Insecure Mobile Devices
Nov 29, 2016 08:15AM ● Published by MED Magazine
In a May 2016 study by the Ponemon Institute, 89% of the healthcare organizations surveyed had at least one data breach involving the loss or theft of patient data in the 24 months prior to the survey. Nearly half of those had more than five breaches. When asked what type of security incident worries them the most, 30% said the use of insecure mobile devices.
With the growth of BYOD environments, mobile devices have become an essential tool for communication. Workflow is critical and text messaging is a logical communication medium to choose. It's quick, easy and universally available. However, there are security and compliance risks that must be addressed when allowing texting to be used in your organization.
The key thing to determine is whether or not messages contains PHI. The US Department of Health defines PHI as individually identifiable health information that is transmitted or maintained in any form or medium (electronic, oral, or paper) by a covered entity or its business associates. Technology, such as text messaging, that is used for accessing, transmitting or receiving PHI electronically is covered by the HIPAA Security Rule. The Security Rule requires appropriate administrative, physical and technical safeguards to ensure the confidentiality, integrity, and security of ePHI. Violations can result in substantial penalties.
In order to help mitigate the risk to your organization from a texting security incident or compliance violation, consider implementing the following.
1. Include text messaging in your organization's overall risk analysis and management strategy.
2. Determine what information is acceptable to text and train your staff accordingly.
3. Keep an inventory of mobile devices (both personal and provider owned) and ensure devices are using passcodes.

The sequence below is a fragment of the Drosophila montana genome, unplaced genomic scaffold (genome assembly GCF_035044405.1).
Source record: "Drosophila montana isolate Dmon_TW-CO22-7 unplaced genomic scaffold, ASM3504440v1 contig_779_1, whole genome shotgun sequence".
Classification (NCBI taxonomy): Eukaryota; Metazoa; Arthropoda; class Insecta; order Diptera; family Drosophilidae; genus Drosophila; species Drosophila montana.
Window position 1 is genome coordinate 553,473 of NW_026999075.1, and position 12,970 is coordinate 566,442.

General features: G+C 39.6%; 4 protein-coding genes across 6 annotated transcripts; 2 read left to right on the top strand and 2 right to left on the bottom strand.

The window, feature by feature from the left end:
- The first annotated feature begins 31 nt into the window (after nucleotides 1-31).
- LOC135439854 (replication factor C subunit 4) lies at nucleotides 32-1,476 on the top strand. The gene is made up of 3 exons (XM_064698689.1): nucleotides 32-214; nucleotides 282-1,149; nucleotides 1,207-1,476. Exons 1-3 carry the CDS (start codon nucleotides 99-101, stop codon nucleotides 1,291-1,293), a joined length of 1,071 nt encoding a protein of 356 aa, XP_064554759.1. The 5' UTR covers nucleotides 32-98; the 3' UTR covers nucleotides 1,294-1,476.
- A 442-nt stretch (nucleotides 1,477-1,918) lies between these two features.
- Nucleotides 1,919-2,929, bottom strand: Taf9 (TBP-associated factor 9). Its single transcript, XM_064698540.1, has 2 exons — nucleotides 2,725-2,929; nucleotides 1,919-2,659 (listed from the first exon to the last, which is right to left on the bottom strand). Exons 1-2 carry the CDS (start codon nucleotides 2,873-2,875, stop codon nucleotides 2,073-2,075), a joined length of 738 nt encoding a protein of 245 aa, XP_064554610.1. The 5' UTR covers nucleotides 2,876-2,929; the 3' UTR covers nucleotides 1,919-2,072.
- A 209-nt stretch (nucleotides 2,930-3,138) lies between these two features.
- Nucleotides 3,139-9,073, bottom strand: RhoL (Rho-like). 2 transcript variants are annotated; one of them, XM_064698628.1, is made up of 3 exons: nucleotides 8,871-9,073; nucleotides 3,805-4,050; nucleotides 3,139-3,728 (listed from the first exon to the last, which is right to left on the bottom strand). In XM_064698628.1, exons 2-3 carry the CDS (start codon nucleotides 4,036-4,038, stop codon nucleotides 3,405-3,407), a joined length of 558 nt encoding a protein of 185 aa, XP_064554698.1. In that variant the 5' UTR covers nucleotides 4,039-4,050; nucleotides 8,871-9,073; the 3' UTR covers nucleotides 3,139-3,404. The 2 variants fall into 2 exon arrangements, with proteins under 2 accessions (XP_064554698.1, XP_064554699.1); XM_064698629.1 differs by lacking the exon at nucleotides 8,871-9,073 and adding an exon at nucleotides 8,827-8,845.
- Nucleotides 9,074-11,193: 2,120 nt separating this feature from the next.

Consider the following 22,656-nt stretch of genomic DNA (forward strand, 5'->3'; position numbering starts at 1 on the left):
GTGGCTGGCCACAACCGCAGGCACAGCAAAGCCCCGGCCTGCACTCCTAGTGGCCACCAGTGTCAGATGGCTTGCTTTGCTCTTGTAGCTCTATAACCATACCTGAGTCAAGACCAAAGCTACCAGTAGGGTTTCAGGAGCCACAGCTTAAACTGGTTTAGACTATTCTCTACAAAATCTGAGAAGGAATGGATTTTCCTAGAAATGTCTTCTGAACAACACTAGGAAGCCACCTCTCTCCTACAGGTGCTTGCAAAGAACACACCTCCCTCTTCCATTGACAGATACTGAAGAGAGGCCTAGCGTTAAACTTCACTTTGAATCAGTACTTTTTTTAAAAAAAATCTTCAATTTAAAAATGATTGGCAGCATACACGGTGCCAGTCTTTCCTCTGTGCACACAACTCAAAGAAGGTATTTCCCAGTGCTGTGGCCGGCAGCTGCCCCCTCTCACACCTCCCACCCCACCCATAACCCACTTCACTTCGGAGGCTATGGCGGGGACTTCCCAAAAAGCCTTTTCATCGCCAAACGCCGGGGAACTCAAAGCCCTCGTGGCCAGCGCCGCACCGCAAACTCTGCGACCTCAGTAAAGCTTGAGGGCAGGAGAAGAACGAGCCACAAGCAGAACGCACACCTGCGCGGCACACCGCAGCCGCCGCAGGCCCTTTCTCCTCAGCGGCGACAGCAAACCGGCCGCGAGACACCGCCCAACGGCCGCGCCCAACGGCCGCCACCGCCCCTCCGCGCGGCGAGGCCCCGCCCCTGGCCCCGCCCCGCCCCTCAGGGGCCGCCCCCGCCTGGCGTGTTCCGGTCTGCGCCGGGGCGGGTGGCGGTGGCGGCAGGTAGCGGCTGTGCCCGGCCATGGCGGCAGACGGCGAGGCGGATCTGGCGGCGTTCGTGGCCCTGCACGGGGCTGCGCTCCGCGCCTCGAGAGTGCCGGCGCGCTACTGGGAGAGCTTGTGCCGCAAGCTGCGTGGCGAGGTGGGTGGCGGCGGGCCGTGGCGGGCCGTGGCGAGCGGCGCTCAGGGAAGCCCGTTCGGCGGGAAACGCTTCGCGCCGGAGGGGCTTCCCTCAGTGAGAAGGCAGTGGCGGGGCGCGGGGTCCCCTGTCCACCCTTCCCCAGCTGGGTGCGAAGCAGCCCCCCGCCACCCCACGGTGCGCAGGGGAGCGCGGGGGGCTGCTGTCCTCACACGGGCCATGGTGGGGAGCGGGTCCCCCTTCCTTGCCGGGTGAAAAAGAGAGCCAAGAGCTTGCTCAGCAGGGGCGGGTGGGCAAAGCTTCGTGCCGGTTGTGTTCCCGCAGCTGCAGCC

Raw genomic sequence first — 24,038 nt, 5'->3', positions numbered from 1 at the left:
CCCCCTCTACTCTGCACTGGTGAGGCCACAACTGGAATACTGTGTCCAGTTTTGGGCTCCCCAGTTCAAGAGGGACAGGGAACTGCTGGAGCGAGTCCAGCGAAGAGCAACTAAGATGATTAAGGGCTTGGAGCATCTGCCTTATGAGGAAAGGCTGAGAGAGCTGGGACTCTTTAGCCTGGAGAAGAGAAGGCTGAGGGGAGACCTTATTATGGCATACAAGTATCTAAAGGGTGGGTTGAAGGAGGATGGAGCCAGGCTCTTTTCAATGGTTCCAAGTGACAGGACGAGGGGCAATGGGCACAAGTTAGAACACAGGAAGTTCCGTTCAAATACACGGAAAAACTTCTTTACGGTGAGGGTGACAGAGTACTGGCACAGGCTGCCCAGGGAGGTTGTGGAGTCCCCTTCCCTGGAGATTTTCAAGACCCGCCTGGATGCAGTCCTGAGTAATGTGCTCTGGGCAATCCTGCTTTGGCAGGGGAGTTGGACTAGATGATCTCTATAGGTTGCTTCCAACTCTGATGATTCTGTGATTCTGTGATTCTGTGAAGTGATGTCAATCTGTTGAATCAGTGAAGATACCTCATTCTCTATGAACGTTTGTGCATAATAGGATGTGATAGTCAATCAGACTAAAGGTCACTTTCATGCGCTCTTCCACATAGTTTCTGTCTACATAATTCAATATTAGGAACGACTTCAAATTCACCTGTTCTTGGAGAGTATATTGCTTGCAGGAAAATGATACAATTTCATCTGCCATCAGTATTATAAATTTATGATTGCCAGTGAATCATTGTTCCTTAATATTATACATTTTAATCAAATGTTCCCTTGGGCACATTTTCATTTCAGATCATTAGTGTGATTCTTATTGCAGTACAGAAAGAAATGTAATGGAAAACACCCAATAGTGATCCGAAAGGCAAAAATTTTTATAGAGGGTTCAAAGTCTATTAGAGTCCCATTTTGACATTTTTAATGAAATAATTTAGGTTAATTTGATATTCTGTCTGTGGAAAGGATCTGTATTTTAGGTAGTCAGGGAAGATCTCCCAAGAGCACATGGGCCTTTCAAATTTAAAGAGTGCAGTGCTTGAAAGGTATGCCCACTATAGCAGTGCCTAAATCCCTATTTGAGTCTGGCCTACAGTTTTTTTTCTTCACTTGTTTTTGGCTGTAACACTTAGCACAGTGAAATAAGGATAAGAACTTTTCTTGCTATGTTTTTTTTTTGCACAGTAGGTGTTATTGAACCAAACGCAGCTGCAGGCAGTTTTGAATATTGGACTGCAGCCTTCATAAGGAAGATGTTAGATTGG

4. If you haven't done so already, consider using a vendor supplied secure text messaging app that is HIPAA and HITECH compliant. These apps allow you to send ePHI to contacts inside and outside your organization. Your answering service may also use it to communicate detailed information to the on-call physician.
A HIPAA compliant secure messaging service should provide you:
o Separation of healthcare texting from personal texting
o Encryption of messages
o Special authorization and authentication requirements to access messages
o No storage of messages on the actual device
o Remote disabling of the app on lost or stolen devices
o No PHI in screen notifications
o Ability to access device to device or with a secure web application
o Persistent message alerts and synchronization on all devices
o Availability on both WiFi and 3G/4G networks
o Elimination of pager expense by consolidation of devices
You can never eliminate all risk but you can certainly take measures to mitigate it. Through planning and partnership, you can continue to incorporate texting into your workflow while still maintaining compliance and security.
Sarah Conway is the Business Development Manager at Golden West Technologies.